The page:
Second question: Were the Jews of Jesus’ day amillennial? Did it arise in the intertestamental period between the Old and the New Testament? Was it a message somehow from God that caused them to come up with the idea that the promises to Israel in the Old Testament don’t mean Israel?
The answer is no. The Jews of Jesus’ day, as we saw in detail, were millennial. They believed in the coming kingdom promised to Abraham and to David, and the promised salvation to the nation through the coming of Messiah, and that the Messiah would come and establish His glorious kingdom. We saw that in Luke 1; we saw it in Luke 17; we saw it in Luke 19.
So if it wasn’t in the Old Testament, this amillennialism showed up, and it wasn’t in the intertestamental period, that is to say the Jews living after the Old Testament into the time of Jesus, it wasn’t some revelation they received, was it – a third question – something Jesus instituted? Was Jesus the original amillennialist? How did Jesus understand the Old Testament promises to Israel?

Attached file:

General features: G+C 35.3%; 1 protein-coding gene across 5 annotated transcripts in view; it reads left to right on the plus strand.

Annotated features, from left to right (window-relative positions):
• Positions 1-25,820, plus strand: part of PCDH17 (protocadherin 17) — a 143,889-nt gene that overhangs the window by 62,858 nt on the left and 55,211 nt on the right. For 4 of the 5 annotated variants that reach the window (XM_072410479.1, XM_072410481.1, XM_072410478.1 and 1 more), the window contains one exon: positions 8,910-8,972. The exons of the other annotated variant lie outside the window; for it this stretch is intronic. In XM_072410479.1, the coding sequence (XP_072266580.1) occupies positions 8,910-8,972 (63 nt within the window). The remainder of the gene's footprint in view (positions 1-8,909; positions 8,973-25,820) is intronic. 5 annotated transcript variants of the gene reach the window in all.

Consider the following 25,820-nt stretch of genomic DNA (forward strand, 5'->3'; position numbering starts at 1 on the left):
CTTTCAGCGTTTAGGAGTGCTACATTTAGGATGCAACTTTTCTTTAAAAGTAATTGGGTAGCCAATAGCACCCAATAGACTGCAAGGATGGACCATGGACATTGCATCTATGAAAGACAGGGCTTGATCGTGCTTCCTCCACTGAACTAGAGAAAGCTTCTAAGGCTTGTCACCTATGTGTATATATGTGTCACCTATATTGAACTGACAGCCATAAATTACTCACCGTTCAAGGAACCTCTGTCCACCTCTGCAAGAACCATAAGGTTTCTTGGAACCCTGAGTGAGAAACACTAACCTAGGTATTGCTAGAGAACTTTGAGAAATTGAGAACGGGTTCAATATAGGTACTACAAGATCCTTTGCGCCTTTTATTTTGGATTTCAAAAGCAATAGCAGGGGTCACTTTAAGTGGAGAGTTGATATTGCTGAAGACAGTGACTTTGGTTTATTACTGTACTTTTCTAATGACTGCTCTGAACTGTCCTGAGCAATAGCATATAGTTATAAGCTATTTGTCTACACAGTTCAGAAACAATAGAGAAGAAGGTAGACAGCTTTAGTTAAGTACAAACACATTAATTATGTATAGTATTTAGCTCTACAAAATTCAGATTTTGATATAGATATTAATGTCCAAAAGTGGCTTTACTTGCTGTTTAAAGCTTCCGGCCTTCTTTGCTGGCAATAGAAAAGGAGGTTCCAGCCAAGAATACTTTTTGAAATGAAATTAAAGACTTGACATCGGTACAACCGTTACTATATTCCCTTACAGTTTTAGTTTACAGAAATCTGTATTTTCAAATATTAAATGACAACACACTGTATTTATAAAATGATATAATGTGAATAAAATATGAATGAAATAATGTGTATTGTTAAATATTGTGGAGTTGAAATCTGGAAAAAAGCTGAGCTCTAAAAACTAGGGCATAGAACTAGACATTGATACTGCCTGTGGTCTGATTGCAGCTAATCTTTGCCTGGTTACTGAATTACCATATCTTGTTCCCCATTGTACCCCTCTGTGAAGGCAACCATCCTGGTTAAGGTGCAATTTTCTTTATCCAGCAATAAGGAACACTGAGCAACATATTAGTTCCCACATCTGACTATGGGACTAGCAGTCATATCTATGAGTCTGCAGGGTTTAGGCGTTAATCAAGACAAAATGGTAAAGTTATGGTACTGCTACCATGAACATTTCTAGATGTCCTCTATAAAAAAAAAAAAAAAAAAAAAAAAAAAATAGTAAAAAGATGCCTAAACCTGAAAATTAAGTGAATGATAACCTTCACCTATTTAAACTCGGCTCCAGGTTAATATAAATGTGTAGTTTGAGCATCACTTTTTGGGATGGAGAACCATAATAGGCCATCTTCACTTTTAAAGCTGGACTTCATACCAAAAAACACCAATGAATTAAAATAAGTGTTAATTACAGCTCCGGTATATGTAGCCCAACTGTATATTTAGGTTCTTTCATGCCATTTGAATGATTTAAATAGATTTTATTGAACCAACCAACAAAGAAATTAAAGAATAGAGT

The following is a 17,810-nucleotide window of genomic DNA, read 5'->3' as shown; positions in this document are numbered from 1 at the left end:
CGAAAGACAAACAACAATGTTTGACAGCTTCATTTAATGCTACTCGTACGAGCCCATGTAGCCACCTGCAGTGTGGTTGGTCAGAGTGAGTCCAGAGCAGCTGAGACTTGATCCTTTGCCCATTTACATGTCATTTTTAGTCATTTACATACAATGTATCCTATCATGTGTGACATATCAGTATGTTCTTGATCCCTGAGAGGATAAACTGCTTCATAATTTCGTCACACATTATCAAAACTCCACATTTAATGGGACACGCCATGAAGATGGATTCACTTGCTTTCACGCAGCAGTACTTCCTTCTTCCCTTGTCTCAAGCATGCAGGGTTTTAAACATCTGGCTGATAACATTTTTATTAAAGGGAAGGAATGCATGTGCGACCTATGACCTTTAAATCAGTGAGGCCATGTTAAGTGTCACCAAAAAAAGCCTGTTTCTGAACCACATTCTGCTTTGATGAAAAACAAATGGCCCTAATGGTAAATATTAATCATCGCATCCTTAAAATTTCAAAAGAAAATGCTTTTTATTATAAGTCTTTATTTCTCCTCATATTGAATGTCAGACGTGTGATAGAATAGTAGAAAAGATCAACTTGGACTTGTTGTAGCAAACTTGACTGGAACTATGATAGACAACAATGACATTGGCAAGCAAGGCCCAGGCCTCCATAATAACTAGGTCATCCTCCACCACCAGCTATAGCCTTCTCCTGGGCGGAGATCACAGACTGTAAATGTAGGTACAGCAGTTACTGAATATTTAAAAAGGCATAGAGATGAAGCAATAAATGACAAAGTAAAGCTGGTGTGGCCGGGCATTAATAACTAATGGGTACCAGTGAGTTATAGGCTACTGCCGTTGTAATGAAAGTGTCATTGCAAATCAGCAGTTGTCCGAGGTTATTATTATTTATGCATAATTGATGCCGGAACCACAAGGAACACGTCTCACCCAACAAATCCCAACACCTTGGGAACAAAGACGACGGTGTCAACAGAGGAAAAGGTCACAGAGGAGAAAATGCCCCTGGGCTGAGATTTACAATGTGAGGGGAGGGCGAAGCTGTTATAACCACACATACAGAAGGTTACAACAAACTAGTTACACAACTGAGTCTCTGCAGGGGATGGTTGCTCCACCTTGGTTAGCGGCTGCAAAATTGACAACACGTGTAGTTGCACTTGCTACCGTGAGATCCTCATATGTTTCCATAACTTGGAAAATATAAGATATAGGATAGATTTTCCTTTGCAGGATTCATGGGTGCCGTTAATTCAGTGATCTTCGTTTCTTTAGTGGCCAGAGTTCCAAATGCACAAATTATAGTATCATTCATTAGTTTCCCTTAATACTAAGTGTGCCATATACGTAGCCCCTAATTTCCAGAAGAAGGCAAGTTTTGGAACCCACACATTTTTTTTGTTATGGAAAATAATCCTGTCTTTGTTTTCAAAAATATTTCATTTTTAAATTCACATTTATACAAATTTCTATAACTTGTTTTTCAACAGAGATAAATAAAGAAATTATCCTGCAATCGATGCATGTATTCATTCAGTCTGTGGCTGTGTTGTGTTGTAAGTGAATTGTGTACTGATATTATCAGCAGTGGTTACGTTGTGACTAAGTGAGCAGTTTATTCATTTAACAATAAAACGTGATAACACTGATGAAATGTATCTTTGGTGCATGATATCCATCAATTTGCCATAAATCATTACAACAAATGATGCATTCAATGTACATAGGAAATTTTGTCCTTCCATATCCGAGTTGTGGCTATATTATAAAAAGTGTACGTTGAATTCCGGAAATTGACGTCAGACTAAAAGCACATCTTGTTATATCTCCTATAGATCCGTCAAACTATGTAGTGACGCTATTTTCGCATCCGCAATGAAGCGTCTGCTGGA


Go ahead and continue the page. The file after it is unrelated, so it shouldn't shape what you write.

The answer we gave you simply last time is Jesus was not an amillennialist, Jesus was millennial. Jesus believed in, taught, propagated the coming kingdom for Israel. And we took you to Acts chapter 1, verses 3 through 7 to show that.
So, this idea of replacement theology didn’t come from the Old Testament writers, it didn’t come from the Jews in the intertestamental period, it didn’t come from Jesus; therefore, we can safely say through the ministry and teaching of Jesus, it didn’t exist. Okay? It didn’t exist. You can’t find it in the Old Testament, you can’t find it in the eschatology of the Jews of Jesus’ time, and you certainly can’t find it in the teaching of Jesus.
That takes us to question number four – that’s our question for tonight: Were the apostles amillennialists? The apostles and those associated with the apostles who wrote the New Testament, are they the ones who hatched this idea, or to whom this new idea was revealed by God? Let’s find out.
Open your Bible to Acts chapter 3, Acts chapter 3. This is very straightforward, uncomplicated, and suits our purpose very, very well, because it’s going to be crystal clear to you what the apostles taught. All we’re looking for is an apostle to say, “Israel is out, the church is in.” All we’re looking for is some apostle to say, “There is no coming kingdom. There is no earthly millennium. There will be no reign of Christ on earth. There will be no national salvation for Israel.” That’s what we’re looking for; Israel is replaced by the church.